Microsoft word - carvedilol-metabolicsyndrome.docx
Memo: Carvedilol for Blood Pressure Control in Metabolic Syndrome and
Type 2 Diabetes
The compensatory hyperinsulinemia associated with metabolic syndrome and type2 diabetes provides an activating stimulus to brain sympathetic centers (which evidently maintain their sensitivity to insulin), leading to a chronic up-regulation of sympathetic tone.1, 2 This is a key cause of the blood pressure elevation typically seen in these syndromes. An increase in sympathetic tone promotes increases in heart rate, cardiac inotropy, renin secretion, renal sodium retention, and vascular resistance - all of which interact to elevate blood pressure.2 (Hyperinsulinemia also acts directly on the kidney – which likewise maintains its insulin responsiveness in metabolic syndrome – to promote sodium reabsorption.3) Moreover, the increase in global mortality associated with an increased resting heart rate suggests that chronic elevation of sympathetic activity increases risk not only for cardiovascular events and heart failure but for cancer mortality as well, likely reflecting the presence of beta2 receptors on many pre-neoplastic and neoplastic tissues.4-9 Hence, increased sympathetic tone may be a key mediator of the increased cardiovascular and cancer risk associated with metabolic syndrome and type 2 diabetes.10, 11
For this reason, the vasodilating beta-blocker carvedilol, which inhibits alpha1 as well as beta1 and beta2 adrenergic receptors, has the potential to strike to the root of the contribution of metabolic syndrome to hypertension, and to lessen the adverse impact of this syndrome on overall health and survival. Studies of carvedilol in metabolic syndrome and type 2 diabetes indicate that it is an effective and reasonably well tolerated agent for blood pressure control.12-14 The randomized, double-blind GEMINI trial, targeting hypertensive type 2 diabetics already receiving renin-angiotensin system inhibitors, found that, as contrasted to the non-vasodilating beta blocker metoprolol, (a beta1-selective agent which does not inhibit alpha1 receptors), carvedilol tends to have a favorable impact on insulin sensitivity, glycemic control, and lipid values; moreover, its use is associated with fewer diabetic symptoms, lower risk for weight gain, and a lesser tendency for normoalbuminuria to progress to microalbuminuria, .15-18 These findings suggest that alpha1 stimulation promotes and exacerbates metabolic syndrome – as further demonstrated by the favorable metabolic impact of pure alpha1 antagonists such as doxazosin.19 Carvedilol also has the further merit of direct antioxidant activity20-23 – of interest in light of the prominent contribution of oxidative stress to the complications of metabolic syndrome and diabetes.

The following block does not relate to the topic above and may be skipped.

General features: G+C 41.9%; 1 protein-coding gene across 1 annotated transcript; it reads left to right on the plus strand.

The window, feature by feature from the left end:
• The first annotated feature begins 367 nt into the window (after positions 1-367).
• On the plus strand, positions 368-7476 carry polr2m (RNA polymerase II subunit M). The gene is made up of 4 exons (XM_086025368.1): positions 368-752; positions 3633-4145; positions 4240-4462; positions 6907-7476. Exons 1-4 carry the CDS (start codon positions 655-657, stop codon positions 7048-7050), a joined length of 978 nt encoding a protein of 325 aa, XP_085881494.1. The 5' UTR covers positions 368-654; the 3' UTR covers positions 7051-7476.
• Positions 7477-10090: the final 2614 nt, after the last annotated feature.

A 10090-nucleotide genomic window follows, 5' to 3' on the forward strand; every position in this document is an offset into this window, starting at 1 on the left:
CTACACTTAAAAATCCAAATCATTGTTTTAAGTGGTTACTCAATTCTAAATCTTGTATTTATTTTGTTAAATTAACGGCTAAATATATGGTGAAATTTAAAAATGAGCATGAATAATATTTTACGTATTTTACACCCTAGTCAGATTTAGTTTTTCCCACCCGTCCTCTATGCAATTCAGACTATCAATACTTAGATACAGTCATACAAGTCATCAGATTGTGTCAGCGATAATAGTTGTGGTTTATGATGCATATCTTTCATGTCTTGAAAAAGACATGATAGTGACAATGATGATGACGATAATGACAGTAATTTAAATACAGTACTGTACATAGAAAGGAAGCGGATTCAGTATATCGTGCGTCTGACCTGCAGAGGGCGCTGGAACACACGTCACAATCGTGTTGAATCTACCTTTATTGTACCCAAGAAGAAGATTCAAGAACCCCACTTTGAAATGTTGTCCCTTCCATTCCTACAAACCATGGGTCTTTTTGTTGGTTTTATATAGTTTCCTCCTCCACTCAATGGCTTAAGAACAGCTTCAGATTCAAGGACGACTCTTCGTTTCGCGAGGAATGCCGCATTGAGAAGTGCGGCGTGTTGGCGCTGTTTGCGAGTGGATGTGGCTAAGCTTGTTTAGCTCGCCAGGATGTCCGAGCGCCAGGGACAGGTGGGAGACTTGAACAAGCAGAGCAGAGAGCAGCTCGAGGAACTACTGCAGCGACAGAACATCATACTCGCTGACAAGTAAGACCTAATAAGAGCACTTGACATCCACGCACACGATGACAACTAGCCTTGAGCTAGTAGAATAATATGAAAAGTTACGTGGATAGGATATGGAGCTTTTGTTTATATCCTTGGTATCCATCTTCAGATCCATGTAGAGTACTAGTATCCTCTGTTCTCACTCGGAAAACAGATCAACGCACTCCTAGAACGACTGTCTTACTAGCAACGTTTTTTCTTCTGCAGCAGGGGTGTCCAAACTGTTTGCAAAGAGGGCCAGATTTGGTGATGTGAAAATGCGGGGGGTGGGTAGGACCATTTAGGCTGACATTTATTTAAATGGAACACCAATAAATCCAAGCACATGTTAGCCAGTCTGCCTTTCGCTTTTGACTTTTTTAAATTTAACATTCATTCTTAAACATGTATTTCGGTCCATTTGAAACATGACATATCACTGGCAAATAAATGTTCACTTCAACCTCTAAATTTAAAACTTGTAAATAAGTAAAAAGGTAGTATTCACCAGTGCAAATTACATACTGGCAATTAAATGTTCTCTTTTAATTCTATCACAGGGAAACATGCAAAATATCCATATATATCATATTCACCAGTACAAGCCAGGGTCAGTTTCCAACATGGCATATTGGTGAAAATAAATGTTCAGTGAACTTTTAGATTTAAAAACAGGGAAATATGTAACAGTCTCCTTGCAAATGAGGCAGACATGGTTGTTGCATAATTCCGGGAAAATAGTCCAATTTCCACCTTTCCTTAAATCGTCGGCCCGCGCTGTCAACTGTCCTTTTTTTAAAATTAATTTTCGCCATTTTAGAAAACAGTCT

These considerations do not gainsay the utility of other pharmaceutical strategies – angiotensin and calcium antagonists, diuretics – for controlling blood pressure in patients with metabolic syndrome or type 2 diabetes; telemisartan, an AT1 receptors antagonist, is of particular interest in this regard in light of its partial PPARgamma agonism.24 Many patients will require combination regimens for optimal blood pressure control. However, there is reason to suspect that antihypertensive protocols which include carvedilol may have a better impact on long term health outcomes in such patients – a proposition that hopefully will be tested in future research.
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PROMISE AND FAILURE: ENVIRONMENTAL NGOS AND PALESTINIAN-ISRAELI COOPERATION In the early days of the Oslo peace process, numerous activists in the peace and environmental camps in Israel and the Palestinian Authority called for the creation of joint non-governmental organizations (NGOs) to confront the region’s environmental ills. Such groups are often the largest, best-funded enviro
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